Among 228,755 patients (73%) who received treatment within 6 months of diagnosis, the average waiting times for each treatment were significantly shorter during the pandemic. The average waiting times decreased by 12.4%, from 41 days to 35 days.

By treatment type, the waiting times for surgery decreased the most (16%), followed by the waiting times for radiotherapy (12.2%) and chemotherapy (12.1%). The average waiting times decreased from 35.1 days to 29.5 days for surgery, from 55.8 days to 49 days for radiotherapy, and from 43.7 days to 38.4 days for chemotherapy.

A Positive Effect?

Future studies should investigate the reasons why initial treatment shifted and wait times declined for some patients, the study authors write. For instance, hospitals were asked to prioritize treatment for cancer patients, especially with surgery, Fu explained. At the same time, there were fewer new cancer diagnoses, meaning that the demand for cancer treatment was lower, but perhaps patients were being diagnosed with more advanced disease, especially given disruptions in cancer screening, biopsies, and in-person oncologist visits at the beginning of the pandemic.

“Those who were able to get a cancer diagnosis during the pandemic may be very different from their prepandemic diagnosed counterparts,” she said. “Maybe they lived closer to a hospital, had more resources, and could advocate more for themselves or had more advanced disease with unbearable symptoms — all these potential shifts in the patient case mix can lead to a more expeditious receipt of first cancer treatment.”

Fu and colleagues are exploring other aspects of pandemic-related changes for health systems and patient outcomes, including cancer care. They’ve found that patients with cancer who were first treated with chemotherapy later underwent surgery within a reasonable time frame. This finding means that neoadjuvant chemotherapy use has increased during the pandemic, which could be beneficial for patients, she said, although long-term outcomes need to be explored.

“In general, the pandemic-associated shift has been substantial,” she said. “To be honest, we don’t know if these changes are going to have a positive or negative effect on patients and the healthcare system in the long run.”

Decline in Patients?

“This study is important in demonstrating a significant link between an array of pandemic response policies and their impacts on how cancer patients are managed, as well as in the timeliness of such care,” Peter Coyte, PhD, a professor of health economics at the University of Toronto, told Medscape.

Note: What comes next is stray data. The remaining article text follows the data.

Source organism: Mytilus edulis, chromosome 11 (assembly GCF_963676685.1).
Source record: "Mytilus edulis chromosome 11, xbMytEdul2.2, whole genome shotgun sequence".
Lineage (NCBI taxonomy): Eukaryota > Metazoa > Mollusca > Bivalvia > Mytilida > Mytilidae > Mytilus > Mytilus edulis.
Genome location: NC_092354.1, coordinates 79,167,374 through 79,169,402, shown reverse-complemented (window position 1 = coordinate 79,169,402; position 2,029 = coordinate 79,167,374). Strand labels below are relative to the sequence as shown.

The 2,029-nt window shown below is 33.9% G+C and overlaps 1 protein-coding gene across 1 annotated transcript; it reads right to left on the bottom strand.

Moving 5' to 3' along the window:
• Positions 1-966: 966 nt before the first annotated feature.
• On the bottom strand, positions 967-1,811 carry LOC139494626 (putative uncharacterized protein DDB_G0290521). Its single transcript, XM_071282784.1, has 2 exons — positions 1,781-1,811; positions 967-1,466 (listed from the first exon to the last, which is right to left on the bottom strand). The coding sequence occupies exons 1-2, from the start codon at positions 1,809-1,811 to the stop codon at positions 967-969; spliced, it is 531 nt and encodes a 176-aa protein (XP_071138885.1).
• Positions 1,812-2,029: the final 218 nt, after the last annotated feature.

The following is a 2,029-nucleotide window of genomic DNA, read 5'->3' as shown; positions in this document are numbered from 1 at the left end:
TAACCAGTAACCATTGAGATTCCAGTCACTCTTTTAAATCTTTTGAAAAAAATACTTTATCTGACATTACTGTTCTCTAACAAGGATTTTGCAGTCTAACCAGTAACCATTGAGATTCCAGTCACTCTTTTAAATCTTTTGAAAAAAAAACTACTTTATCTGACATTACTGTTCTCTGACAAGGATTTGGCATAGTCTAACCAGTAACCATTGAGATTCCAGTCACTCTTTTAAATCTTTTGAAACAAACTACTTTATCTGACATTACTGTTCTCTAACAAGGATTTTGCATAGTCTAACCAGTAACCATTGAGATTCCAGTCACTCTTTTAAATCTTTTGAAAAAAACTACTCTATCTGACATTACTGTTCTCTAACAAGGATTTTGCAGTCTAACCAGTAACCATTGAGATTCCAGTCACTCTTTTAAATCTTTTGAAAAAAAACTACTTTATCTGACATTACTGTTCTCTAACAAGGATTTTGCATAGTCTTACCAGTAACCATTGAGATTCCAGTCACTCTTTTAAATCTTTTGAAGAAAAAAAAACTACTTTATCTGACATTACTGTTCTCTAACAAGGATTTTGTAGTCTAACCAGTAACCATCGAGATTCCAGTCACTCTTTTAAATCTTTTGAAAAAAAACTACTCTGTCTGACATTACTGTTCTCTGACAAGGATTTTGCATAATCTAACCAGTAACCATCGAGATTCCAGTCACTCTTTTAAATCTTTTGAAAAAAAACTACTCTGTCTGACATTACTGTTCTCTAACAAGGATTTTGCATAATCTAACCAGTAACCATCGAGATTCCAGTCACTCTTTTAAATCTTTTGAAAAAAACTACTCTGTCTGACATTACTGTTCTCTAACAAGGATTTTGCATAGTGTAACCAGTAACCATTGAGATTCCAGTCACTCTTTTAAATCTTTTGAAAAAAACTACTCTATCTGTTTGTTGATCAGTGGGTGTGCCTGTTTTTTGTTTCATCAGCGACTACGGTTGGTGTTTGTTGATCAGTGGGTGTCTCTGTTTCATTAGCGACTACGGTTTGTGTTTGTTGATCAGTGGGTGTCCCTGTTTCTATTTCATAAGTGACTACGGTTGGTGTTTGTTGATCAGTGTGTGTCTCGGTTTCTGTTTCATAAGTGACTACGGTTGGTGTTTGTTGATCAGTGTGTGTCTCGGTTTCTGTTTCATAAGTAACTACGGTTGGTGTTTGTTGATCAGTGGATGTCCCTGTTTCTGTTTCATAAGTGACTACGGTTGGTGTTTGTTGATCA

Dr Peter Coyte

Coyte, who wasn’t involved with this study, has researched the effects of various pandemic-related policies on health in Canada. He and colleagues have found shifts in healthcare access, as well as in mental and physical health outcomes.

“While waiting times did fall significantly for the patients who were treated within 6 months of diagnosis, the study was silent on the other 27% of patients who did not receive such timely care,” he said. “Potential explanations for the decline in reported waiting times include a decline in the number of patients presenting during the pandemic, compared to earlier periods, presentations of patients with more advanced disease, and a redirection of healthcare resources to treatment modalities where exposure to COVID-19 infection was deemed to be lower.”

The study was supported by a Sunnybrook Research Institute and Sunnybrook Foundation COVID-19 response grant, as well as a Canadian Institutes of Health Research operating grant. The study was also supported by ICES, which is funded by an annual grant from the Ontario Ministry of Health and the Ministry of Long-Term Care. Fu and Coyte have disclosed no relevant financial relationships.

JAMA Netw Open. Published January 10, 2023. Full text

Carolyn Crist is a health and medical journalist who reports on the latest studies for Medscape, MDedge, and WebMD.

For more news, follow Medscape on Facebook, Twitter, Instagram, and YouTube.

Source: Read Full Article